• This chart has the daily case numbers (orange) based mostly on the date of illness onset. This highlights (again) the ongoing paucity of recent MERS-CoV detections which is great news for the Kingdom of Saudi Arabia (KSA). The map below previously posted here, does highlight an interesting questions. How are the small number of cases reported in June/July so widespread and where are the infections being acquired from? It's not spring (the camel calving hypothesis suggests human cases take off during the active birthing period; perhaps this is just the "ticking over", non-Spring norm for animal>>human acquisitions?) and there are no hospital outbreaks. Is this community spread? All the indicators we have point away from that. It is also a very busy time in the KSA right now with Ramadan having attracted visitors for some weeks. We have not yet seen cases appearing among those with underlying illness, an indicator or sentinel population for MERS outbreaks because they show the more obvious result of an infection. So these cases must be ongoing sporadic camel (or other animal, including goats which appeared in the recent WHO disease outbreak news) to human acquisition. Right? I'm looking forward to some widespread camel testing results from the KSA and some human seroprevalence studies would be very relevant too. Not sure what's taking so long for the latter to appear.
  • The plot of detection based on date of reporting (blue) is somewhat messed up by the found113 detections for which we have no date breakdown (see here for more detail or search VDU for found113). This means the detection all get assigned into 3-June, the date the KSA Ministry announced them. Yuck. It looks like those details are never going to materialize either. At least, my personal efforts to get date data from Prof Tariq Madani have failed, despite his public assurance that more detailed data could be made available to scientists who wanted it, and the WHO seem to have moved on to posting more contemporary cases in detail, skipping over the same level of detail for the found113.
The very good news is that Ramadan has not coughed up a plague of new MERS cases. The bad news is, we still don't really know the source of the cases that have been continuing to emerge in the KSA. Without knowing that we really don't have a handle on this disease, or this virus, at all.

Location of June/July MERS-CoV detections in the KSA.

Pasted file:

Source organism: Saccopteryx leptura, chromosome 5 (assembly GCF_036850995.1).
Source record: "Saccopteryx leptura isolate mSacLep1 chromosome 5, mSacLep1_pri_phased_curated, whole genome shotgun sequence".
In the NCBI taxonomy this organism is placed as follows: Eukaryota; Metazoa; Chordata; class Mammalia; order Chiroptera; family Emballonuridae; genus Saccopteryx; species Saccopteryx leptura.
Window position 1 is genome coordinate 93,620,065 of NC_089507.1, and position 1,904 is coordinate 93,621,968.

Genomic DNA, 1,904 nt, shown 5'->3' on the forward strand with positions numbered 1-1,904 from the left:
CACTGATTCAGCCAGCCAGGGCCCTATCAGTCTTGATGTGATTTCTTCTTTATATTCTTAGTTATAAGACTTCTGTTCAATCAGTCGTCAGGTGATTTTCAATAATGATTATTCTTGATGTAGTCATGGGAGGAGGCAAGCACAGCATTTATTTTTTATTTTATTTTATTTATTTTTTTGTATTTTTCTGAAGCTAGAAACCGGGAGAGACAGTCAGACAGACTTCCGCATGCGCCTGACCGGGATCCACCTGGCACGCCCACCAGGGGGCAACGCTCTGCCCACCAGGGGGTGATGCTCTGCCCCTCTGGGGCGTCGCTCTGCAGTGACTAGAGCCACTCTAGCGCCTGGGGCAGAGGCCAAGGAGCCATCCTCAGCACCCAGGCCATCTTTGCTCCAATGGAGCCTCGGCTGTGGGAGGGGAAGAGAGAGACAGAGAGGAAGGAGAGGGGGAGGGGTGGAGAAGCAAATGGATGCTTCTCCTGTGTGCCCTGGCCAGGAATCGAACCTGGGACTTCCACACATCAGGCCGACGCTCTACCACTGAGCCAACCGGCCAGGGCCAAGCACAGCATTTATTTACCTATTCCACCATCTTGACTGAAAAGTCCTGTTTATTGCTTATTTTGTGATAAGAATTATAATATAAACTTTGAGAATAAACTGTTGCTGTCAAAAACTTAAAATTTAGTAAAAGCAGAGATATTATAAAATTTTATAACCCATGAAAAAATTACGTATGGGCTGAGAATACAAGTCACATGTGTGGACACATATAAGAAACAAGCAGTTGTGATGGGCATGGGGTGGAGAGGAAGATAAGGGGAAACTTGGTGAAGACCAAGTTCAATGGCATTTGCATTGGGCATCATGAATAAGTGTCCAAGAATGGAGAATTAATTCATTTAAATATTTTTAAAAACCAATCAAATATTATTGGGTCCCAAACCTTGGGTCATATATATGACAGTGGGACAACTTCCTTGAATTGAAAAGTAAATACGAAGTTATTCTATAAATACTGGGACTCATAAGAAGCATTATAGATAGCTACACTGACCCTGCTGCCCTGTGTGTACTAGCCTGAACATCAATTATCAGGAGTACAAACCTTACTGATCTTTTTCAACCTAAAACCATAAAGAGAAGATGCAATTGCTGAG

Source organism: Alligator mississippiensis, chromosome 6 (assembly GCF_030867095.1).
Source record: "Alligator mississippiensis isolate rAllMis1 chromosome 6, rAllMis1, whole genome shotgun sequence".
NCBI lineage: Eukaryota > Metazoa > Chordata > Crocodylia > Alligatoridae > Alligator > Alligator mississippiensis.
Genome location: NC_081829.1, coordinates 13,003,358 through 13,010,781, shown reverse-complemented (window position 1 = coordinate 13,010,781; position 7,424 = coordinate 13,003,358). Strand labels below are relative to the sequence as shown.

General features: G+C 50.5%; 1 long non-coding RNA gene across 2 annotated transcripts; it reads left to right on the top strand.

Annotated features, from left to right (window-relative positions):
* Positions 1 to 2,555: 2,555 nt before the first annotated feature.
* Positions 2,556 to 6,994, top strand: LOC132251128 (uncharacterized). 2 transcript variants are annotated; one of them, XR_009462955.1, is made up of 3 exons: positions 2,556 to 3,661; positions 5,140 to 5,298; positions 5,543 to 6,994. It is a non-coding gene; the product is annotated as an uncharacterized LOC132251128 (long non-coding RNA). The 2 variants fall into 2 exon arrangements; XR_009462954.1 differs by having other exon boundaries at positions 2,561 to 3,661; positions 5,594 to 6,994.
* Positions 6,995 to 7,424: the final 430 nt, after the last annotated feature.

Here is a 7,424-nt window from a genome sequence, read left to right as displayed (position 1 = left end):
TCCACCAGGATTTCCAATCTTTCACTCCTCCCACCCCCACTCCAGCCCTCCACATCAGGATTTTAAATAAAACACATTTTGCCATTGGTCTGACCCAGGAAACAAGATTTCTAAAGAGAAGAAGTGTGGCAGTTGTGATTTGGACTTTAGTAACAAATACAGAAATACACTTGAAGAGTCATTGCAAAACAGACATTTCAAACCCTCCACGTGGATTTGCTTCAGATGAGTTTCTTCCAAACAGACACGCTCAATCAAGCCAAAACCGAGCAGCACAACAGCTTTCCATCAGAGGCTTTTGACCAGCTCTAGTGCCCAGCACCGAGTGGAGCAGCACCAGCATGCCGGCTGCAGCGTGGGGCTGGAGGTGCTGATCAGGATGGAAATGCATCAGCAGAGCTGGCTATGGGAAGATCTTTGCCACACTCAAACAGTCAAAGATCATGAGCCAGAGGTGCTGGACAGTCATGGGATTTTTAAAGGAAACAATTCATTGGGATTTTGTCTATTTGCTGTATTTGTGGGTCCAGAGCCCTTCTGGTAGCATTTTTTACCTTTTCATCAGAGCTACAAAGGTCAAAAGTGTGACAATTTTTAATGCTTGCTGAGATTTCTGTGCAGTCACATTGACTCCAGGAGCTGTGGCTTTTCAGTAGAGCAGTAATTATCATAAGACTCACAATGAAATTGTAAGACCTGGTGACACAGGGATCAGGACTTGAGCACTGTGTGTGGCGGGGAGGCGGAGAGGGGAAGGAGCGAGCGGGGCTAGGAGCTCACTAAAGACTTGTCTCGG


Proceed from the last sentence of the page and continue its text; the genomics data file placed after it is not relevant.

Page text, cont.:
Click on map to enlarge.

Thursday, 10 July 2014

Ebolavirus disease (EVD) cases, clusters and outbreaks mapped out...

The West African region outbreak (top map) and the totals from past Ebola outbreaks and the few imported monkey cases (the US & Philippines; hence zero human cases) plotted by total numbers and country (bottom map)

These maps are best viewed alongside my Ebola numbers page found here.

This is a static page - it will be updated with new numbers but the website address will remain the same.

Latest data taken from: http://www.afro.who.int/en/clusters-a-programmes/dpc/epidemic-a-pandemic-alert-and-response/outbreak-news/4225-ebola-virus-disease-west-africa-18-july-2014.html
Date of DON: 18-July-2014

A reminder: The data used in the maps above, as with all on VDU, is made for general interest only. It is freely available for anyone's use, just cite the page and me please. It may be that I have misinterpreted the language in the reports (sometimes a little tricky to wade through) or miscalculated some totals, or messed up a formula in Tableau. As I've talked about previously,[1] these numbers are all volatile for a variety of reasons, some Ebola-specific, so regard this chart for its trends only. As always with viral outbreaks, these may be "tip-of-the-iceberg" numbers.

References... 
  1. Ebola virus disease and lab testing...
    http://virologydownunder.blogspot.com.au/2014/04/ebola-virus-disease-and-lab-testing.html

Monday, 7 July 2014

Mucking about with MERS and maps...

Yes, some more of that stuff with the Tableau presentation stuff.

This one shows the MERS-CoV cases on a map by the region they were most likely acquired in. So that means it doesn't show all the site to which cases arrived via export, just their likeliest point of origin.

Because we have no individual case details about the 113 "found" Saudi Arabian cases from 3-June, I've taken some liberties using the hints provided by the World Health Organization to put this figure together. It will be a little out on the (29) of the found113 that occurred between 5 May 2013 and 28 February 2014 but its the best I can manage with that big data gap.